In relation to the social aspects above, going to unfamiliar places strengthens the brain. This can mean a new restaurant in town, a new park down the street or a bookstore that you haven’t been to in a while.

Different environments force the brain to adapt and learn something new. Exposing yourself to these environments can be a very enjoyable form of mental exercise.

Diet

keep your memory sharp

A diet consisting of eating fruits and vegetables is as important to mental health as it is to physical health. Increasing the “good” cholesterol and decreasing the “bad” cholesterol (steak, dairy, fried foods) can be as instrumental in preventing memory loss.

Trying a new healthy restaurant is a great way to exercise the brain with new activities while also starting a healthier diet!

See Also: 5 Practical Tips to Boost Energy and Brain Power

Taking small steps every day to work on your mental processes can pay off largely in the long run. After all, there’s nothing more important than mental health.

The post 5 Tips for Aging Men And Women to Improve Memory and Focus appeared first on Dumb Little Man.

Facebook’s $1,000 bonus only applies to full-time employees working from home, not contractors

Facebook CEO Mark Zuckerberg said in an internal memo earlier this week that the company will give employees working from home during the COVID-19 pandemic a $1,000 cash bonus. But, as the Intercept first reported, contractors will not receive the bonus.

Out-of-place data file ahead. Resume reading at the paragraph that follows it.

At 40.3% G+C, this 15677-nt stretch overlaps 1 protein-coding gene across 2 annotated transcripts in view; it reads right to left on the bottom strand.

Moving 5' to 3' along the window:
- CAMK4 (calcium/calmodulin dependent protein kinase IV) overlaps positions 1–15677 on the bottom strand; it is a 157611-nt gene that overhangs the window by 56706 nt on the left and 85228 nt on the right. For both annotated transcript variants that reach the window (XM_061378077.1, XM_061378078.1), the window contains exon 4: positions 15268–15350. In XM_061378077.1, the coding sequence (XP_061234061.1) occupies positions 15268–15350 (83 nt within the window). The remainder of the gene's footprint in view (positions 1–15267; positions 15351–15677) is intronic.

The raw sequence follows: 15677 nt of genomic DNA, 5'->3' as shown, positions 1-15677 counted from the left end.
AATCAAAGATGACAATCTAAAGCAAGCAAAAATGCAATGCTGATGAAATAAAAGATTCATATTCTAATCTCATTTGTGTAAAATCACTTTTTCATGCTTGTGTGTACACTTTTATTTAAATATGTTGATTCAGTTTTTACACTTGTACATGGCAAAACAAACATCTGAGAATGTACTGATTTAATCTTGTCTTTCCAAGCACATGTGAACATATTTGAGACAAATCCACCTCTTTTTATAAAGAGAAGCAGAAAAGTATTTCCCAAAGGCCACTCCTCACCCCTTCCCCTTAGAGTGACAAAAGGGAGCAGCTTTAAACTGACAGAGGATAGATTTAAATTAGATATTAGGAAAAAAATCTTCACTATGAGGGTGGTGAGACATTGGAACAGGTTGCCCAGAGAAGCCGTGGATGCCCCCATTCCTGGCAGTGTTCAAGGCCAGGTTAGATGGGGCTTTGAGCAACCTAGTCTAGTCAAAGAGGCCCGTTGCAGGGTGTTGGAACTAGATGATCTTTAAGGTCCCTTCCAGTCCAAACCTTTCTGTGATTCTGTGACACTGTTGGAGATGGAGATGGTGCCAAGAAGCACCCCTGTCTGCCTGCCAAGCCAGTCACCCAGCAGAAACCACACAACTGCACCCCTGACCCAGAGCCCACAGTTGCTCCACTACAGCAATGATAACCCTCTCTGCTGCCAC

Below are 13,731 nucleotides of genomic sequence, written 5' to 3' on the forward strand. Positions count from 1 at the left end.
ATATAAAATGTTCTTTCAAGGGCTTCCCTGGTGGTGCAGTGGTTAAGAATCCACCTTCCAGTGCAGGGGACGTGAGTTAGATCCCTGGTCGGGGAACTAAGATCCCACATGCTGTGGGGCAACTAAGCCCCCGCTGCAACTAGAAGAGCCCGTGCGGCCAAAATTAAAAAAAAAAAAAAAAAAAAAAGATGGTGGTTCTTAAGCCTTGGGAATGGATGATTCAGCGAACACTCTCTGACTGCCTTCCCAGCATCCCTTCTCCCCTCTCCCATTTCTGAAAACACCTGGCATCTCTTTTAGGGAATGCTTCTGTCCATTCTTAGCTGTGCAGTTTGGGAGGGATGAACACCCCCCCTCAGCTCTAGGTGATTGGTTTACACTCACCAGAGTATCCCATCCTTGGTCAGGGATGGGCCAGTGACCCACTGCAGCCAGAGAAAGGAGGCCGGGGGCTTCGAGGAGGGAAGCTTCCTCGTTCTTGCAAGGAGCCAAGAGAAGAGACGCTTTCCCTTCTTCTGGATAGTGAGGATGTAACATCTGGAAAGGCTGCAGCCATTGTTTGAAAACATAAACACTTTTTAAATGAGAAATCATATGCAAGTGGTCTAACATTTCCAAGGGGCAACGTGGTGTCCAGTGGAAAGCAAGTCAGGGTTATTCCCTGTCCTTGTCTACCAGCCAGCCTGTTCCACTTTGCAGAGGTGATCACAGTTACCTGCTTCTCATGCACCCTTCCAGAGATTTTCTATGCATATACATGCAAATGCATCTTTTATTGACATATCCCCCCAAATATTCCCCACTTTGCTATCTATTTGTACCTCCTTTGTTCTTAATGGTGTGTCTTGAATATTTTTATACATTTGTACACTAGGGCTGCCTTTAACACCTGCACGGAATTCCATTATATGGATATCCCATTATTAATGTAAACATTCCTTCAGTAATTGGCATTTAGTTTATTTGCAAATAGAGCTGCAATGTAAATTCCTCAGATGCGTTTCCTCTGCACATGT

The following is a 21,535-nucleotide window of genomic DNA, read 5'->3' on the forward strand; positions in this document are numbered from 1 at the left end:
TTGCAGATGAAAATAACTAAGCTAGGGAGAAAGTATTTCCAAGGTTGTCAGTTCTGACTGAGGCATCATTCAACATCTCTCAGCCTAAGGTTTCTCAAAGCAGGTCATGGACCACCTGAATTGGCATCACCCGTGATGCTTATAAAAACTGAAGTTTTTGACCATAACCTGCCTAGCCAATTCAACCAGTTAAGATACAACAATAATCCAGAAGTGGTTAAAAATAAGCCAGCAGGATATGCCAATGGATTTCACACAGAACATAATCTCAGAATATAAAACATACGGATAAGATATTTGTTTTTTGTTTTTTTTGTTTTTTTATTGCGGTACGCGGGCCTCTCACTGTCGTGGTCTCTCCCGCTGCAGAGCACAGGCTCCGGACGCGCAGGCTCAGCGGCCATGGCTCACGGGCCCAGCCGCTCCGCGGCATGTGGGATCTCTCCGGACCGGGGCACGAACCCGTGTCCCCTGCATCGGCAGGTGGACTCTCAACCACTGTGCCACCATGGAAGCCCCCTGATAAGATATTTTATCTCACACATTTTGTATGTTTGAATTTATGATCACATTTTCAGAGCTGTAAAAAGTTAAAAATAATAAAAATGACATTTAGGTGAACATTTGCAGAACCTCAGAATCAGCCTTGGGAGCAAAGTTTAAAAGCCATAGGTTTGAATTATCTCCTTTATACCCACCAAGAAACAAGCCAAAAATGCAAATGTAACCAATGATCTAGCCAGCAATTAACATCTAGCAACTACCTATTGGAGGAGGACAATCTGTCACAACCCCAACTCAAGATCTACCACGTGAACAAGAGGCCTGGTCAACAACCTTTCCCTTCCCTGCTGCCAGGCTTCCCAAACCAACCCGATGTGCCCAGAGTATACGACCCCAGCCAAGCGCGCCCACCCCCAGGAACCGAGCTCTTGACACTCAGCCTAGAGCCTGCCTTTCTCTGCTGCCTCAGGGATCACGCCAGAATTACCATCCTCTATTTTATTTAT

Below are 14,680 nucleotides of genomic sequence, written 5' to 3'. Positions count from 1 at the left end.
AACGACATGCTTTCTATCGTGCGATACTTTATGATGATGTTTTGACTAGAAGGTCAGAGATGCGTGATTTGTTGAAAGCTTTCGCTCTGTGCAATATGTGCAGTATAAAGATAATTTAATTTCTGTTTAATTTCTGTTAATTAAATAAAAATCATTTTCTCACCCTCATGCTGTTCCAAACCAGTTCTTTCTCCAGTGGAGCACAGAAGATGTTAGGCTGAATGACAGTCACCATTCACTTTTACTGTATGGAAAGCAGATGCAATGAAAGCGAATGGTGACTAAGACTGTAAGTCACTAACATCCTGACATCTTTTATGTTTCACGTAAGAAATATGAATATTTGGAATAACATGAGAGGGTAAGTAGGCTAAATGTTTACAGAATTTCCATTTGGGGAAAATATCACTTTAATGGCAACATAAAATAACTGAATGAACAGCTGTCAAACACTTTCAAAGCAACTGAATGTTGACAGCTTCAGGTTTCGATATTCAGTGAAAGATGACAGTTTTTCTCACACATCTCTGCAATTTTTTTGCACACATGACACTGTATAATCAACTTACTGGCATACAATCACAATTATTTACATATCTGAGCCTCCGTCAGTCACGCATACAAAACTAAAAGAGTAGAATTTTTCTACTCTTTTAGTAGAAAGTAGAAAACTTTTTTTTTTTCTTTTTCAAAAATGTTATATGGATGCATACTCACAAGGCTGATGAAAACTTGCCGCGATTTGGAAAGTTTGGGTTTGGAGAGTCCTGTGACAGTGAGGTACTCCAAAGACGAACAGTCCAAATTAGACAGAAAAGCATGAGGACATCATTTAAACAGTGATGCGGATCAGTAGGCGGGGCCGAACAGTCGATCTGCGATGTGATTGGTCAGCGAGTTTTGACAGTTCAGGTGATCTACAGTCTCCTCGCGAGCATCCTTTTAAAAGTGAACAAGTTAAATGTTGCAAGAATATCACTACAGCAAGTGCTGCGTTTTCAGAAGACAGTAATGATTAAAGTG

When TechCrunch asked Facebook why contractors won’t get the bonus, a company spokesperson sent us a statement similar to the one it gave the Intercept, saying that “The $1,000 is for full-time employees who are working from home. For contract workers, we are sending them home and paying them in full even if they are unable to work, which is much more meaningful than a one off payment.”

The BBC reported earlier today that Zuckerberg said in a call with reporters that contract workers will also get their full salaries even if they are unable to complete all their usual tasks. But Joe Rivano Barros of the Worker Agency, which coordinates campaigns for advocacy groups like Gig Workers Rise and RAICES Texas, told the publication, “it’s great that they are letting them work from home, but it seems like the bare minimum Facebook could do.”

Facebook has an estimated 15,000 content moderators, working through third-party contractors. In the call covered by the BBC, Zuckerberg said that Facebook full-time employees will take over decisions about sensitive topics, including self-harm and suicide, in part to reduce the mental health impact of viewing such content on contractors, and added he was “personally quite worried that the isolation from people being at home could potentially lead to more depression or mental health issues, and I want to make sure that we are ahead of that supporting our community.”